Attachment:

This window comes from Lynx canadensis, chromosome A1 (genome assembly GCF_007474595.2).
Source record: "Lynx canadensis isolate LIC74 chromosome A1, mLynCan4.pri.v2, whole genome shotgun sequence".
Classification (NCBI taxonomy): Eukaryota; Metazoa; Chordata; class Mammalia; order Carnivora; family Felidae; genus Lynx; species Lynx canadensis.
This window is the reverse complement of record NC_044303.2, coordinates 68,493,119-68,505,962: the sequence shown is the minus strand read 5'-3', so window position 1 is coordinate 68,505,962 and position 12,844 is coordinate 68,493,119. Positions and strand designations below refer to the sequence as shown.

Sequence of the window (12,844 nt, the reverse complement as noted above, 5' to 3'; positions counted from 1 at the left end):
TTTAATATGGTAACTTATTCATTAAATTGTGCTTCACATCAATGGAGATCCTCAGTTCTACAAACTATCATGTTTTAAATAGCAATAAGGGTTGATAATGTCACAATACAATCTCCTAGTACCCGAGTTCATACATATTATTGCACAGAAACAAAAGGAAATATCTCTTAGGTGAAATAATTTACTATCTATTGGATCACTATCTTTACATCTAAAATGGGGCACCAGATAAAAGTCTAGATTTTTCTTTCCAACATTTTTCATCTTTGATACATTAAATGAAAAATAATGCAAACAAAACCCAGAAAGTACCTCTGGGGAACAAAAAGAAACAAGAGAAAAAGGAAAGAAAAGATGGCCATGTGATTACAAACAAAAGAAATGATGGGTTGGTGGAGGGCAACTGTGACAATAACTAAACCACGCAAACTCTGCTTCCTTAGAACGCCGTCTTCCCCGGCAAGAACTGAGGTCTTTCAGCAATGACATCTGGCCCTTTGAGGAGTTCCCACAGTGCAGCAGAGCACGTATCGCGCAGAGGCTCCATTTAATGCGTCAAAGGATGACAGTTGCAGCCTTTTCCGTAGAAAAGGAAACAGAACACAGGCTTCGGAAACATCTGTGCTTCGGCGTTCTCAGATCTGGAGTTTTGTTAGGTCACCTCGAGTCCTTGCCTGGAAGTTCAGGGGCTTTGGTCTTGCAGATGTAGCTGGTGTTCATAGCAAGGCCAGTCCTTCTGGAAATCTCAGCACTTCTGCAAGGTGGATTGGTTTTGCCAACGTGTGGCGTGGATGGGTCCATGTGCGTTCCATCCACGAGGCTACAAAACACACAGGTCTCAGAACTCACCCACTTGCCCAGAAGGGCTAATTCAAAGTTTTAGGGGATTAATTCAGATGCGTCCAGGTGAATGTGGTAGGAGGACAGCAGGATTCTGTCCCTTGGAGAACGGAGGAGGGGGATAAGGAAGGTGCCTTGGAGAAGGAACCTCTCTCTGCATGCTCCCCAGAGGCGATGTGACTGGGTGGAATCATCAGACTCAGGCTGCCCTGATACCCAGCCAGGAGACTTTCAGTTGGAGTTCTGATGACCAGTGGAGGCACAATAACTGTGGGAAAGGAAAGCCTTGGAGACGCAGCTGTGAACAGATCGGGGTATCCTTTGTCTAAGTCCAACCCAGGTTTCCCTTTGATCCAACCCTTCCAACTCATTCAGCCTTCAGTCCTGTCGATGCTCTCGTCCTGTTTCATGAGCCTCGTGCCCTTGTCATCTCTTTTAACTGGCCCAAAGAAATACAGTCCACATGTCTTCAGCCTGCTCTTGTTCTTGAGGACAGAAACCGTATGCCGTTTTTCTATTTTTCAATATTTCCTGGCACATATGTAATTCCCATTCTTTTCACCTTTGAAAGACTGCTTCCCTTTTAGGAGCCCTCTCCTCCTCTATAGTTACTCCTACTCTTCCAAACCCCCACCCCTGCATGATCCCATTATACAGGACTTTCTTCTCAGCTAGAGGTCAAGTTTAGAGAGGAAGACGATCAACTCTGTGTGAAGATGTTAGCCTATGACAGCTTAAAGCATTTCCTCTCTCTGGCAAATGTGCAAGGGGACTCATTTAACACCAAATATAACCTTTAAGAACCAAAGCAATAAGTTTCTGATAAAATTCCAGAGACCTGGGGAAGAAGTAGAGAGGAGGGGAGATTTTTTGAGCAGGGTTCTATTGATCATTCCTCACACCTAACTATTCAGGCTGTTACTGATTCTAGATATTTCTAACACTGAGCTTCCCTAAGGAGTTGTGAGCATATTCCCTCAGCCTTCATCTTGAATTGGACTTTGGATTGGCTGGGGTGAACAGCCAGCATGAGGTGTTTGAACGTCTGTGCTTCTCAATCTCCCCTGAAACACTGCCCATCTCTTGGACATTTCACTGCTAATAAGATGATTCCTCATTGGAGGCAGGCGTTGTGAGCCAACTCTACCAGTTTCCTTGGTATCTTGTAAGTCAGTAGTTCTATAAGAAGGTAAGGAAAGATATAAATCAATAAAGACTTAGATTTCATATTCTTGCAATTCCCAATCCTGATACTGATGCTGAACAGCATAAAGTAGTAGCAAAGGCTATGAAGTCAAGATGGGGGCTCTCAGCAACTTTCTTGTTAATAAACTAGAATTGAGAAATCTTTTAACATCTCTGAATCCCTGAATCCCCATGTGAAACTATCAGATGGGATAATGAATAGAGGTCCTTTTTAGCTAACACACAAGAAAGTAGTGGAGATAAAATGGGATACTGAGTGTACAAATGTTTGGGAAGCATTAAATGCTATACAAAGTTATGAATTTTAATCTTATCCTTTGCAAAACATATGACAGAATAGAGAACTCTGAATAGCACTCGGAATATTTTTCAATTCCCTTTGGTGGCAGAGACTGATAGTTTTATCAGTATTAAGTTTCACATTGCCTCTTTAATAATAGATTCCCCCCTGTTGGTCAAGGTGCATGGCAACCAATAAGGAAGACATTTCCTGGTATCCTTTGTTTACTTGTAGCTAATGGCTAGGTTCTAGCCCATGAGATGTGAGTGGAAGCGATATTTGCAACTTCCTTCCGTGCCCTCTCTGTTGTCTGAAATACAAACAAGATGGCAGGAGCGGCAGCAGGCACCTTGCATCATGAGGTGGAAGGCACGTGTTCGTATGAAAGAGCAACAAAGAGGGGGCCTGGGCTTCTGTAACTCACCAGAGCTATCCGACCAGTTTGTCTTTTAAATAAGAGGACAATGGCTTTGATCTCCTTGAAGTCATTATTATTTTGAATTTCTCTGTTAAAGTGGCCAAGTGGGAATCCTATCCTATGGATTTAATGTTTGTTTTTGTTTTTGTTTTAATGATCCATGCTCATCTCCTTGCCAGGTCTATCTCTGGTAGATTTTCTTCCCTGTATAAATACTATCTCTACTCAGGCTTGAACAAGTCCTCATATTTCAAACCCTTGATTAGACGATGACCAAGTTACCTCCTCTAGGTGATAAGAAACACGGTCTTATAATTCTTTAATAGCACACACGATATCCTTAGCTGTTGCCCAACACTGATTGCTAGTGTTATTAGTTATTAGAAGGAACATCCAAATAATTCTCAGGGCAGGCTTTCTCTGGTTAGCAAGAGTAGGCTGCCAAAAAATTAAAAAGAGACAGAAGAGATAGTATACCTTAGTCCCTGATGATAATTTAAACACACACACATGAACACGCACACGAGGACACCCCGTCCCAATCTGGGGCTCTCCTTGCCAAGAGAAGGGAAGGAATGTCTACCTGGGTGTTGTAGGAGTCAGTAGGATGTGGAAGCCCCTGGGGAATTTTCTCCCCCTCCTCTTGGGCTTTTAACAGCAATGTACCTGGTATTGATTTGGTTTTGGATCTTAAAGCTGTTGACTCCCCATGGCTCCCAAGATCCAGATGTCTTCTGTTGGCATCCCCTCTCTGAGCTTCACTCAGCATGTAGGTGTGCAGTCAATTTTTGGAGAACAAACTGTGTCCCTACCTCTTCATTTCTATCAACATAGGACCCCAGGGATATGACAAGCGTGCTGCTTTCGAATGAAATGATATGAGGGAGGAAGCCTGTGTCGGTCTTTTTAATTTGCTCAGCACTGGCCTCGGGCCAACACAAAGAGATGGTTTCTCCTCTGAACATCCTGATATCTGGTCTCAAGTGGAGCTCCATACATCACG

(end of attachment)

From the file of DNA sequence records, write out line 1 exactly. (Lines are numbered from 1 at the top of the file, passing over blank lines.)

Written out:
This window comes from Lynx canadensis, chromosome A1 (genome assembly GCF_007474595.2).